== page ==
Honu wrote: ↑Thu, 02 Apr 2020, 17:32

coulomb wrote: ↑Thu, 02 Apr 2020, 07:16

Ok, so that's rated for V = √(P·R) = √(2000 · 7) = 118 V. Perhaps it's designed for 120 VAC.

Hellooo,

For what i've read, a resistor got no working "voltage"... it got 2 parameters, internal resistance and Max power output it can accept, more then this power.. it blow out. (with perhaps a tolerance of .. let's say 10%)

Sure. But if you apply more than 120 V to this element, it will dissipate more than 2000 W. With a fixed resistance, a power limit also implies a voltage limit.

My logic is that .. Ohm Law give me : V = R x I => R = V/I = 7 Ohm => V and I can only be on a straight line cause V/I = constant...

Yes, fixed resistors come out as a straight line on a V versus I graph. But note that panels' graphs are decidedly not straight lines; they are not fixed resistors.

Ok now, i apply 33V to the 7 Ohm element, it flow 4.7 Amp => should i understand that IF i apply from the generator, a 33V and 10A, only 4.7A will flow through the resistor ?

A generator might have a 10 A limit, but if you plug in a small LED lamp, you won't get 10 A to flow. But yes, a 7 Ω resistor across a 33 V source will cause 4.7 A to flow, as long as the source can maintain that voltage at that current.

If i want 2A to flow i need 14V in my 7 Ohm element => Does it mean a resistor element is driven by voltage not by intensity ?

By "intensity" I'll assume you mean "current". Essentially, yes; the voltage establishes an electric field, which then induces the current. You don't usually think of "applying" a current to a resistor.

This would imply with the Ohm Law that V = R x I that all my couples (V,I) SHOULD be on a straight line, linearly depending on eah other to satisfy my resistance... if i go away from this line i lose power...

It's not that you'll lose power, it's that the current you thought would flow just doesn't happen, and the current demanded by Ohms law does.

Allright, what you say seems to help a little, but .. i still got no response to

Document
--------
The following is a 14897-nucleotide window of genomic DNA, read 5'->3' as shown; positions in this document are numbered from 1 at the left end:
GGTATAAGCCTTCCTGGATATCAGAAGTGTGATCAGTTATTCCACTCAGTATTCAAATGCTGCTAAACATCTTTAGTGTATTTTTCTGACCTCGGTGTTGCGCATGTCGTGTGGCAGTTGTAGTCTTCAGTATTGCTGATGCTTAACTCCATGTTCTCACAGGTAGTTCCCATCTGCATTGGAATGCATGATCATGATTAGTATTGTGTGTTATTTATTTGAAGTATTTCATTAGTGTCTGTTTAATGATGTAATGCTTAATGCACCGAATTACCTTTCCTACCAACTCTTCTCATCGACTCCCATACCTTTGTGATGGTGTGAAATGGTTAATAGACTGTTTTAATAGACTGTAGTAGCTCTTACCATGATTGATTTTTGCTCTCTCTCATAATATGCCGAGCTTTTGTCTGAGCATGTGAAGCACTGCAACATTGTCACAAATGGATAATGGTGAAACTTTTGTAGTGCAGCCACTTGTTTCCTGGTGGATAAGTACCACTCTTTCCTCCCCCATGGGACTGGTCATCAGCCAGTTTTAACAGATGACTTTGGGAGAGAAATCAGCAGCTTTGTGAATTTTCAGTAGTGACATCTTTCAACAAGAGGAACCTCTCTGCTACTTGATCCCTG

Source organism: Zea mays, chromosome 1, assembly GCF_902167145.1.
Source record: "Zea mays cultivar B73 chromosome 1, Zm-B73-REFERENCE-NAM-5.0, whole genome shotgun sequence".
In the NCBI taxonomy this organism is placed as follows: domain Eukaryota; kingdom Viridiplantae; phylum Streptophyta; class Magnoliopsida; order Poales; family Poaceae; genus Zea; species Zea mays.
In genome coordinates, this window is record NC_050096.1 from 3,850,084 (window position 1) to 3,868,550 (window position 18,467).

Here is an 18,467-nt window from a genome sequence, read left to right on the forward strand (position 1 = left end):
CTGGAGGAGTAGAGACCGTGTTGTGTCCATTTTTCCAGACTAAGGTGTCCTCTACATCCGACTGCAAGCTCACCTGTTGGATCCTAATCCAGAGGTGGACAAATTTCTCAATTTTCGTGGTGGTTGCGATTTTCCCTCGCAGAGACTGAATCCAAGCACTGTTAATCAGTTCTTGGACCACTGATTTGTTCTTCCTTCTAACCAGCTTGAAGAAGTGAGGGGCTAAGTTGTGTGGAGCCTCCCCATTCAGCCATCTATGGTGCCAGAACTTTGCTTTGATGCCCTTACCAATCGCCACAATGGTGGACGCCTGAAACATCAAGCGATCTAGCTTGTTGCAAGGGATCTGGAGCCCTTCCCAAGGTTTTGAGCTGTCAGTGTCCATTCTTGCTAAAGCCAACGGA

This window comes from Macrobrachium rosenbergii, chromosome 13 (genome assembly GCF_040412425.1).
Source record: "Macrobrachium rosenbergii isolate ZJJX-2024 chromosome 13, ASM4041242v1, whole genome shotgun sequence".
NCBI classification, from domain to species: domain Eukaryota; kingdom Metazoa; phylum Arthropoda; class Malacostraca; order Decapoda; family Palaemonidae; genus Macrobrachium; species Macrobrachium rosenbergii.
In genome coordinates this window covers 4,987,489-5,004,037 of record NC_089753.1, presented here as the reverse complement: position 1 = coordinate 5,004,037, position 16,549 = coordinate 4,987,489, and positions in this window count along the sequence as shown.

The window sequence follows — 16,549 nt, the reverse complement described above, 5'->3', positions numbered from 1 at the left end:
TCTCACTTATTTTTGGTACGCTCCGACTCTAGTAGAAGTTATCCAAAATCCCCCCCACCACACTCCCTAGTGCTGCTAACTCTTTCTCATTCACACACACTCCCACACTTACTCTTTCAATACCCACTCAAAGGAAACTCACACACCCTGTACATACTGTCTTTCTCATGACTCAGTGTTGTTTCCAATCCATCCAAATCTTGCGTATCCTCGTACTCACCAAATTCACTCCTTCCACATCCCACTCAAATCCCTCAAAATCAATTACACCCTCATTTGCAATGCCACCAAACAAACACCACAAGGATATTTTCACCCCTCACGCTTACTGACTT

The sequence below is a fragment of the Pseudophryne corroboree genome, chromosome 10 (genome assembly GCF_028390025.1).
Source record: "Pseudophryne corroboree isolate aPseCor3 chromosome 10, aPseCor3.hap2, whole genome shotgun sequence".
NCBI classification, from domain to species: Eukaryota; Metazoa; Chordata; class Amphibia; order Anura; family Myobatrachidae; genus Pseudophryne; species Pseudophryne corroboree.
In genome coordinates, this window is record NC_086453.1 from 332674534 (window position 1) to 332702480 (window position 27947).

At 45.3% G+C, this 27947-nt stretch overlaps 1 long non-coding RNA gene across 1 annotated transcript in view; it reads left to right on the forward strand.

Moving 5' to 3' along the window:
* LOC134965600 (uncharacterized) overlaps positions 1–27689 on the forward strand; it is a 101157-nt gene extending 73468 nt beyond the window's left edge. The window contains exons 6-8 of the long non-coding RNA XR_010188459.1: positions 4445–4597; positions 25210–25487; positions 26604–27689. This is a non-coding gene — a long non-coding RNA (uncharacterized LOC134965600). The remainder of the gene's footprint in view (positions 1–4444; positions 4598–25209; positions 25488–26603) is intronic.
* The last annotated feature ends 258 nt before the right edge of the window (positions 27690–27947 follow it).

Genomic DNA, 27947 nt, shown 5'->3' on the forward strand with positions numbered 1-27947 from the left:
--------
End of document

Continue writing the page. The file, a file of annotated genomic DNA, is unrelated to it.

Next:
A : I'm applying 33V and 2A to my 7Ohm resistor, what is the power dissipated by the element ..?

I thought I made it clear that you can't apply 33 V

*and* 2 A to a 7 Ω resistor. Imagine a power supply with voltage and current limit controls. Initially, you set the voltage limit to 33 V, and the current limit to maximum. You connect the 7 Ω resistor; 4.7 A flows. Now you turn the current limit down to 2 A. You will find that the voltage drops to 14 V, to limit the current to 2 A.

A reply could be : A : The resistor is rated for 7 Ohm, under 33V it will draw **at most** I = V/R = 33/7 = **4.7 A**, you throw 2A at him it will take them and generate : P = 7 x 2 x 2 = **28 Watts**

Yes. But in the second case, the voltage won't be 33 V any more.

B : I'm applying 33V and 100A to my 7Ohm resistor, what is the power dissipated by the element ..?

Again, you're specifying voltage and current at the same time. It doesn't work that way.

A reply could be : B : The resistor is rated for 7 Ohm, under 33V it will draw **at most** I = V/R = 33/7 = **4.7 A**,

It won't be "at most" 4.7 A, it will be 4.7 A, no more and no less. Otherwise, it won't be 33 V or it won't be 7 Ω.

you throw **100A **at him, it will only take **4.7A** and generate : P = 7 x 4.7 x 4.7 = **155 Watts**

Meaning in this case some power is lost.

Current doesn't work like that. If you get 100 A into that element, it will blow up; the power would be P = I²R = (100)²·7 = 70 kW.

The only way to have 100 A coming in and only 4.7 A going into the resistor is if there is another path around the resistor, taking the other 95.3 A. Electric current (unlike water current) can't just leak out onto the ground without a conductive path.

The only way power can be "lost" in your example is if you had a source that was say 33 V and had the

*potential* of providing 100 A. Then by loading that source with 7 Ω you are wasting 95.3% of that potential, so "losing" potential power in that sense.

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